"Blue Tuesday" sources released

Blue Tuesday by xplsv

"Blue Tuesday" is a direct evolution from the codecolors code base. Since it was all done in a hurry, there were lots of things which didn't work as expected. I somehow got rid of some of them when I ported the demo to mac, then I got rid of some extra things these days when I made the demo work in Linux, prior to releasing these sources. I am not happy with this code; with so many modifications it has grown way too much to be still readable. There are effects whose behaviour is not predictable, things like the ribbons are very inefficient and so on.

I'm still not completely happy with the synchronization. In the first version we had a simple flash app in which we tapped a key each time an event happened (e.g. a snare hit) and then generated a list from there. But due to the way the demo is structured, I had to split the list in three parts so that I could check whether an event happened in each effect. Also with so many changes in the code, the synch had gone slightly awry and when I managed to compile the code in Linux, it clearly was asking for a revision.

So I thought about using Audacity for re-recording the synchronization. I would store each event as a label (Audacity has something called Label Tracks) and then exporting those labels as txt files and processing them to convert them into a .h file with all the events in an array. I had the idea of opening Audacity's project with a text editor and found out that it was a simple XML file -- which would make even easier the task of importing the labels' information, without having to go through the step of exporting to a text file and parsing it.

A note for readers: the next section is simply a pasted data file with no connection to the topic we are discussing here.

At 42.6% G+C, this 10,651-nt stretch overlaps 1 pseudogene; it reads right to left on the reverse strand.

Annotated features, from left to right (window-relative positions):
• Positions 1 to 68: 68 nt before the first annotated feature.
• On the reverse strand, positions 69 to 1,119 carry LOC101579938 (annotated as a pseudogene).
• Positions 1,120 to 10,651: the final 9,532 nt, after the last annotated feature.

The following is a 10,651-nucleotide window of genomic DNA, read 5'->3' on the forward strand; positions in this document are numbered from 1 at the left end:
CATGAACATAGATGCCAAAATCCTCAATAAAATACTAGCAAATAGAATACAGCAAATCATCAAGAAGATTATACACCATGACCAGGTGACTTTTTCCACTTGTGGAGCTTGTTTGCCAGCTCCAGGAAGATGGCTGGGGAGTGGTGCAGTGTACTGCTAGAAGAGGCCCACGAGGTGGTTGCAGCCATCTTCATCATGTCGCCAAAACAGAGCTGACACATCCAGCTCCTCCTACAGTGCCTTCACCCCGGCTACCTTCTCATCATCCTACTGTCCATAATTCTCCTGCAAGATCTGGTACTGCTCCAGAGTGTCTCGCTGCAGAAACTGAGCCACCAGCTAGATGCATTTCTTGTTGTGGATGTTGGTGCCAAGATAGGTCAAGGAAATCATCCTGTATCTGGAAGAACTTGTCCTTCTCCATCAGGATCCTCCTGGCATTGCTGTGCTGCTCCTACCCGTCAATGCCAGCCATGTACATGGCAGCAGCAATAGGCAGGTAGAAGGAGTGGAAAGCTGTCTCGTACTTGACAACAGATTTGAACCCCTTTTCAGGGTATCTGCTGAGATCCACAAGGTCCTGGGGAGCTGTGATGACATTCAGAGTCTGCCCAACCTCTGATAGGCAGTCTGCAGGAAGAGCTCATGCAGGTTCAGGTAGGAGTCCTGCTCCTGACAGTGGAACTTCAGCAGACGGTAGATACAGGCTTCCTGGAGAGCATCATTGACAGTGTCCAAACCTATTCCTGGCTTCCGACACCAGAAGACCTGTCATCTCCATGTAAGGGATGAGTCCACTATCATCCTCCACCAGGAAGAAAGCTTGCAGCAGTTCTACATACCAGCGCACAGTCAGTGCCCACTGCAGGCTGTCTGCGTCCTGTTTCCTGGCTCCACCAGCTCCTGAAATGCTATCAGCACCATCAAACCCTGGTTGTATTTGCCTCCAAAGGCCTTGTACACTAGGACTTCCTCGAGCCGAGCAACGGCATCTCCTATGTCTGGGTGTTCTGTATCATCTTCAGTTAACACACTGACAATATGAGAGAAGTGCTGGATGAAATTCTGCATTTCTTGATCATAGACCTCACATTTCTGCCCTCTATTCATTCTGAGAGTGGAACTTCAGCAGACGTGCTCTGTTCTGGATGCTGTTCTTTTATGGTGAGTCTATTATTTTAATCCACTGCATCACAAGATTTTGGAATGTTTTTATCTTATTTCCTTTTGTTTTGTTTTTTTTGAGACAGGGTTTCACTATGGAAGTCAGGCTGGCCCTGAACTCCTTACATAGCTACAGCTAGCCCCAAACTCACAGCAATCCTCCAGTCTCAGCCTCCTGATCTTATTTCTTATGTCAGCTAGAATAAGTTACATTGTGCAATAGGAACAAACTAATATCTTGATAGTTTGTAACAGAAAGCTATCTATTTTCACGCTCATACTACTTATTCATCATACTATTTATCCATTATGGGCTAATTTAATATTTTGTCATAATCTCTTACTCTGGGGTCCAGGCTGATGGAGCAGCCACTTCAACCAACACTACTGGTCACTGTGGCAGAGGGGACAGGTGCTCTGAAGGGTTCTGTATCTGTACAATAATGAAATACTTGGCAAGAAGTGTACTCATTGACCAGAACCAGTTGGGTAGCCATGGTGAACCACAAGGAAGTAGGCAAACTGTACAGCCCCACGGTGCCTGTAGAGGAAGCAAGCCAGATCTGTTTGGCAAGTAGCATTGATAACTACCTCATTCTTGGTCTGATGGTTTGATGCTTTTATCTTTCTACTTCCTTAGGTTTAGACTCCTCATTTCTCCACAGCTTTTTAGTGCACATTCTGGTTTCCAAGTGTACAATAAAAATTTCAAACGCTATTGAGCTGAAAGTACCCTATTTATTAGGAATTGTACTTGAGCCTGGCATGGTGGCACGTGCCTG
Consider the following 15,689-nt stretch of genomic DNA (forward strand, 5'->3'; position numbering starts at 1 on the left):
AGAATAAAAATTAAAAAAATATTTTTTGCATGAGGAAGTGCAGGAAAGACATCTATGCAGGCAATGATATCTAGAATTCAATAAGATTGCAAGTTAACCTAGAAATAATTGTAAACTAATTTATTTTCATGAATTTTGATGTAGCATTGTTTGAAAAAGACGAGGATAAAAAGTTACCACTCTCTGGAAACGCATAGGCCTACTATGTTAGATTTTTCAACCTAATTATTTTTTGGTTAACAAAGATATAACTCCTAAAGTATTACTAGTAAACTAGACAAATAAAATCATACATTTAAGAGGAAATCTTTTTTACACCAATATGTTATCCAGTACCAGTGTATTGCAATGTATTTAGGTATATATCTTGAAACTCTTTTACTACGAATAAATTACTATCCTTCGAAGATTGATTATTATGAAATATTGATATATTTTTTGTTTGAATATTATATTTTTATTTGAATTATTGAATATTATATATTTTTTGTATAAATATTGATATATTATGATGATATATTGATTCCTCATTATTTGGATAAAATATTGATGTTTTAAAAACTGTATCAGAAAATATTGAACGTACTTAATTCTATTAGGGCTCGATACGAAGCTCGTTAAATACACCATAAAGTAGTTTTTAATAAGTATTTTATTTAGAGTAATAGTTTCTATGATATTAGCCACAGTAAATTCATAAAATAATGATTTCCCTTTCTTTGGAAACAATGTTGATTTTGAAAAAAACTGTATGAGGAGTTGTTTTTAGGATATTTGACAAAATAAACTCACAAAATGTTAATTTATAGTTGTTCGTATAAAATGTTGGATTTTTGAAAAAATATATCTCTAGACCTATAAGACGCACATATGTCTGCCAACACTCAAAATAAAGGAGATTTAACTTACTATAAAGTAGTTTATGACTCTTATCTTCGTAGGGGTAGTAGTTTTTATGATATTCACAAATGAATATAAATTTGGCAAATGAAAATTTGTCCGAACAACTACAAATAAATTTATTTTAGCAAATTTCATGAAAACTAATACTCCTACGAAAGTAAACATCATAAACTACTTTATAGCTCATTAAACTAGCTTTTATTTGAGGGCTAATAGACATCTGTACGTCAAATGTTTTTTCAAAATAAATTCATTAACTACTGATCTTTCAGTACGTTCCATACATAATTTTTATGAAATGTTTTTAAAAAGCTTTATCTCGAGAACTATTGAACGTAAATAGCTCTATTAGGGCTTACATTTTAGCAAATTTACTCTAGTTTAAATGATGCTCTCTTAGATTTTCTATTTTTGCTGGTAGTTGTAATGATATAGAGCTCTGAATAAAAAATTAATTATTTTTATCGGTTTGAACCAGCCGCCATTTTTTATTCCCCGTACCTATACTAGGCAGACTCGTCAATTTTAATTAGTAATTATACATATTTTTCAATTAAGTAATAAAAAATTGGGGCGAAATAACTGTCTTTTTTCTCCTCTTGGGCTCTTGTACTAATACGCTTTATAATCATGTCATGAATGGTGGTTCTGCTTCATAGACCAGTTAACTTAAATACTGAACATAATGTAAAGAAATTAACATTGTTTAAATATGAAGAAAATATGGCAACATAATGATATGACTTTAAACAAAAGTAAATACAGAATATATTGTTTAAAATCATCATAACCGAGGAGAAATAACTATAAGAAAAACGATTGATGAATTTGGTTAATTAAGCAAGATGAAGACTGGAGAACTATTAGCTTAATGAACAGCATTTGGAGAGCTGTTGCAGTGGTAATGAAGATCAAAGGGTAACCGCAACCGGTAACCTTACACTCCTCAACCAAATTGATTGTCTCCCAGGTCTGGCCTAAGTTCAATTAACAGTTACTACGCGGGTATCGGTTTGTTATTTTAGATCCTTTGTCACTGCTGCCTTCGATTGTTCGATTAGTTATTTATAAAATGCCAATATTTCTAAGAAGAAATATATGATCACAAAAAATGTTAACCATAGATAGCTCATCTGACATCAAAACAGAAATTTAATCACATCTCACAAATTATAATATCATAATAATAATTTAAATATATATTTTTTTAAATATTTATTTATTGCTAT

I then tried to process the XML file with Python, but it was a horrible experience. Since it has a namespace on it and I wanted to do a simple XPath search, it seems I was doomed to fail without installing a couple of Python libraries -- which I didn't want to install. My main premise is to make my demos simple to compile, and having to install an extension just for parsing XML is not what I consider "simple". So I resorted to good old PHP's XML functions and in 20 minutes the import script was done. That was the easy part.

What was really painful was recording the synch points! Audacity took up crashing as a hobby. Thankfully, I have the CTRL+S tic --in which whenever I'm working with any program I tend to press CTRL+S regularly, pretty much each time I have typed in something, just in case-- and that prevented me from losing my changes more than once. But it was just annoying to have to kill the program, open it again, say yes to "yes please recover the project I was working on when you decided to crash". Even worse: at some point, the project got corrupted, and when I reopened it again, Audacity just got stuck switching between an sleep/idle status. I had to create a new project with the same mp3, save it and then edit the new project in a text editor, and copy and paste the old label tracks from the initial source project. Luckily it was all XML. I can't imagine what would have I done if it had been binary data! (Probably scream a good lot!)

So lesson learnt: for making good synchronization you need a dedicated, and probably integrated, piece of software. If I need to do something like this again, I will probably spend a good amount of time in preparing something like the editor blackpawn created. Because it wasn't only a problem of crashing, it was also the problem of not having a comfortable interface which lets you go back and forth the song, reduce its speed, etc, without having to use the mouse.

This is probably one of the reasons why I prefer to make demos with my own music: it's easier to access the original song source files and build a list of events from there if I wanted to :-)

Enough chattering, go watch the demo or get a nice headache just by looking at the code :P